New Airport Radar Will Help Avoid Repeat of Concorde Crash

Vancouver airport will become first in the world to operate a radar that can detect the smallest piece of debris on a runway with pinpoint accuracy.

VANCOUVER, Aug 15, 2005 (AFP) - Vancouver airport will next year become the first in the world to operate a new radar system that can detect the smallest piece of debris on a runway with pinpoint accuracy, officials said.

Vancouver International Airport, on Canada's west coast, has bought four Tarsier radar units developed by British company QinetiQ following the Concorde crash at Paris Charles de Gaulle airport in July, 2000 which killed 113 people.

The disaster was blamed on a piece of metal that fell of another passenger jet, punctured a tyre and caused secondary damage.

The Tarsier, based on high-resolution millimeter wave radar, is able to detect material the size of a five centimetre (two inch) bolt to within three metres (10 feet), at a range of up to two kilometres (1.5 miles).

It can also tell if the item is made of metal, plastic, glass, wood or animal remains, said Craig Richmond, Vancouver International Airport Authority's vice-president of operations.

Once computer software identifies the item, a global positioning system is used to direct airport staff to its location to clean up the debris, he said.

Currently, checking for debris is done manually -- staff walk up and down runways with a broom and a dustpan. Prone to human error, the method is also time consuming and expensive if it delays incoming or outgoing flights, Richmond said.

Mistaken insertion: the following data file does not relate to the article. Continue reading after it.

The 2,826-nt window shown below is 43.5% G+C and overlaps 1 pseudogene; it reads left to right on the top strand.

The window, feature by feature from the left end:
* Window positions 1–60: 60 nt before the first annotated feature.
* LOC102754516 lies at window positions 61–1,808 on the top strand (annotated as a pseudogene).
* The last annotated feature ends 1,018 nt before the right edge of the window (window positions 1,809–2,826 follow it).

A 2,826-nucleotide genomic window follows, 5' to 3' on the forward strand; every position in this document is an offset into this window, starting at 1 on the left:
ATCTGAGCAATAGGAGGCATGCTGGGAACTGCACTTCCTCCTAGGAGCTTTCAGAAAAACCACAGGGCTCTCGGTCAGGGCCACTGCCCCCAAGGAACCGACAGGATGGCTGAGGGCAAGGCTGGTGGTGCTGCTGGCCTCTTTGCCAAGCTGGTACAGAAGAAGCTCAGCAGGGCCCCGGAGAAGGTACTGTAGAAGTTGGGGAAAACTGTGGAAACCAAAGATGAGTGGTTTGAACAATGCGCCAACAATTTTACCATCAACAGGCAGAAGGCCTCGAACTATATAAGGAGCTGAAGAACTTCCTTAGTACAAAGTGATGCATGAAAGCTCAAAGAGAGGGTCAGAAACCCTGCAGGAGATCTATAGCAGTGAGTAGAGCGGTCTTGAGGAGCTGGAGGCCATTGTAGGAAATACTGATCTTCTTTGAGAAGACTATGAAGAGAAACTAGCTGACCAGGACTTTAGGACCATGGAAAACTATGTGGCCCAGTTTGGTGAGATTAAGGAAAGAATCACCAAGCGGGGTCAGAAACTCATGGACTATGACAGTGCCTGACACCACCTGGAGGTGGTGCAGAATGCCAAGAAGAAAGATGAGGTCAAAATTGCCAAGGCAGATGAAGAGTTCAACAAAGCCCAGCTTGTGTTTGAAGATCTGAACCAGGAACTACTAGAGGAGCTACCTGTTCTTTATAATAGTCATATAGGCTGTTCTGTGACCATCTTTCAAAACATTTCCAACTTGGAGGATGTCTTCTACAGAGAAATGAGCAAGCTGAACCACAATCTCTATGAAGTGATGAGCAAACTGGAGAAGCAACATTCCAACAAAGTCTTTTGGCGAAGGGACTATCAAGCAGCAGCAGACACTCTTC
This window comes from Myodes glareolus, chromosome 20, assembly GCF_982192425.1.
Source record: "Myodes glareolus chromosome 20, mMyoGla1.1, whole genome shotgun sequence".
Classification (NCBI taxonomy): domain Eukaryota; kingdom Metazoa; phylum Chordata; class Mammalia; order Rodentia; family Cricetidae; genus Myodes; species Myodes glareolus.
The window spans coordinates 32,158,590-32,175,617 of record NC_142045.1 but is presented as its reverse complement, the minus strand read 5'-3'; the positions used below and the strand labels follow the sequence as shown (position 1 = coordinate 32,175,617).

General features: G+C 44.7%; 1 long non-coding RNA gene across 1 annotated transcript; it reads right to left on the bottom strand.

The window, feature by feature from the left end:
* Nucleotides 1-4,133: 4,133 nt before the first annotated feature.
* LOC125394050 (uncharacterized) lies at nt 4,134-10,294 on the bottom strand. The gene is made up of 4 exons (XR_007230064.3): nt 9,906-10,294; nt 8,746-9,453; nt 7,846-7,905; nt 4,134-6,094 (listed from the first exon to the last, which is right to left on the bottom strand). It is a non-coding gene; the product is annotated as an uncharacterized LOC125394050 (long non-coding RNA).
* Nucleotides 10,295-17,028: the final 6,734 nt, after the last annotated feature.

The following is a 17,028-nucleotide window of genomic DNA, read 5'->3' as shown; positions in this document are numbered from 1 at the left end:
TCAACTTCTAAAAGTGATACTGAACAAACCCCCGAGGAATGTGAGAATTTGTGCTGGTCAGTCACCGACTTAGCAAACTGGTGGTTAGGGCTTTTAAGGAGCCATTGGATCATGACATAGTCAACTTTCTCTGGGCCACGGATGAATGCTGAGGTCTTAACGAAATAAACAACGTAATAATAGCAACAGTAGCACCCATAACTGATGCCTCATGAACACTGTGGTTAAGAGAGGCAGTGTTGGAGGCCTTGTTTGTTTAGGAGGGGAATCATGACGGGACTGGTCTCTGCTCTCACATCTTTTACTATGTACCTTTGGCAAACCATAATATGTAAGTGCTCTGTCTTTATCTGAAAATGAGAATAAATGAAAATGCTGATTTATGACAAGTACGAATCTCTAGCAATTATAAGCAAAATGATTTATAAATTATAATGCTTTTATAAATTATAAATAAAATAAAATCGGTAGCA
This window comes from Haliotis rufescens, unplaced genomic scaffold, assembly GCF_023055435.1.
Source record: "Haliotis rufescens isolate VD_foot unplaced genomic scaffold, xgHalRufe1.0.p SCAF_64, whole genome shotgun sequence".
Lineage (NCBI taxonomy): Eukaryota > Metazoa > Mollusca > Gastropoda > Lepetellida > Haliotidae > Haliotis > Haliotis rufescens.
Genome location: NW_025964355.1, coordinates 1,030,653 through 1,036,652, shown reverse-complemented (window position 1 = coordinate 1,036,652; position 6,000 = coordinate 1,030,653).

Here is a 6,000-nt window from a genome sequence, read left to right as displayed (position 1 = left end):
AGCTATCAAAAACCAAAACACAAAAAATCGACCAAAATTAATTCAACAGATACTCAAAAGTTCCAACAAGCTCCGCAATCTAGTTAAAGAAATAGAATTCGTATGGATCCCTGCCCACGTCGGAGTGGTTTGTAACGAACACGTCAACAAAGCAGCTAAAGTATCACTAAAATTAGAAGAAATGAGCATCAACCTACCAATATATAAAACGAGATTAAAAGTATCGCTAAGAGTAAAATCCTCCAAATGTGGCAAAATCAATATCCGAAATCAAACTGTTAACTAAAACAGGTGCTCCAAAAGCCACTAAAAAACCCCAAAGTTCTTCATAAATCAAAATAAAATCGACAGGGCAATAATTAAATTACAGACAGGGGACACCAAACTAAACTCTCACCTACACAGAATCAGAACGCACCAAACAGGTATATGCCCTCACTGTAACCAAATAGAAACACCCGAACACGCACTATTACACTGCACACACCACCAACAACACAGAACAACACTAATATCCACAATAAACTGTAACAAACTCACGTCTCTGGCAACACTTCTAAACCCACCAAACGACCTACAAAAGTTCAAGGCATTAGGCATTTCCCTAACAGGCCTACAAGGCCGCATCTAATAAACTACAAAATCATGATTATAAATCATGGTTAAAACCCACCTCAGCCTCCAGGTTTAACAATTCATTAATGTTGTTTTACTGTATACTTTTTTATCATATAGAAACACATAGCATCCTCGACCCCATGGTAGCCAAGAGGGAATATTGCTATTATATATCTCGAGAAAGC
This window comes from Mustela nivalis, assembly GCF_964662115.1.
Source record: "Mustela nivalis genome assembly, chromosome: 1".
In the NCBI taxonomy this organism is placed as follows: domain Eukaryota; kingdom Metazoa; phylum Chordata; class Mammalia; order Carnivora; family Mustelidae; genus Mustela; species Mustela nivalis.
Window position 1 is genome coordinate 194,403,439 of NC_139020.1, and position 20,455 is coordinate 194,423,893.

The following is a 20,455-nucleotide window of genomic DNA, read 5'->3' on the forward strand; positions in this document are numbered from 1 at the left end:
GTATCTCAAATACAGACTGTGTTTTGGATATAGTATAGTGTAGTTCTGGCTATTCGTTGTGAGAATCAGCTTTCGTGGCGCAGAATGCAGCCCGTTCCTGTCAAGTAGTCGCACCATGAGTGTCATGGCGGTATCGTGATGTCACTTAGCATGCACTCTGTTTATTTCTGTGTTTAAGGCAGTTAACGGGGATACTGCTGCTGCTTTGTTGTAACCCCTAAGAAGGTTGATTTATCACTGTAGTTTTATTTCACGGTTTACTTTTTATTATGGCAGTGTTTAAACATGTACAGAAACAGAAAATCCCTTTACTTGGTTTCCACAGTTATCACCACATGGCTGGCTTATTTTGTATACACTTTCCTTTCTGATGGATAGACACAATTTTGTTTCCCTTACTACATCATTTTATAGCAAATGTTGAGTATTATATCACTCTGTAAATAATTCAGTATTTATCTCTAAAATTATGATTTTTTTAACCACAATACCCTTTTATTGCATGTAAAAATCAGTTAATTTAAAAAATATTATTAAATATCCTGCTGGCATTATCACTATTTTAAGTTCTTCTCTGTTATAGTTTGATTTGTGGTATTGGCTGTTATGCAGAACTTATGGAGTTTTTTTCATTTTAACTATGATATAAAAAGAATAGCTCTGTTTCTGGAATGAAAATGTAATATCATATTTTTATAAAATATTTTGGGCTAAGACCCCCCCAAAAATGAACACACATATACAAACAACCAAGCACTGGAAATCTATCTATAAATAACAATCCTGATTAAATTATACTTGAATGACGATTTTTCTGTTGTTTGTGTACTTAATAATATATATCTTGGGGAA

Vancouver International airport hosted the first full trial of the Tarsier system in 2004. It has since been tested at John F. Kennedy International Airport in New York, London's Heathrow airport and at a US Air Force base in Texas.

Richmond said that during tests, the Tarsier detected flocks of birds and a plastic water bottle at night that was more than one kilometre (0.6 mile) away.

The system costs about 1.2 million US dollars but Steve Brittan, managing director of QinetiQ Airport Radar, believes it will become invaluable as the cost from debris damage and resulting delays around the world is about 4.0 billion US dollars a year.

"And, the safety of life argument is the most compelling (reason) of all," he added.

The radar system is part of a 1.2 billion US dollar expansion of Vancouver airport, which expects up to 100,000 people per day during the 2010 Winter Olympics and plans to upgrade facilities to accommodate the Airbus 380, the world's largest jumbo, by 2009.

In 2005, the airport expects 16.4 million travelers, rising to 21.1 million in 2010.



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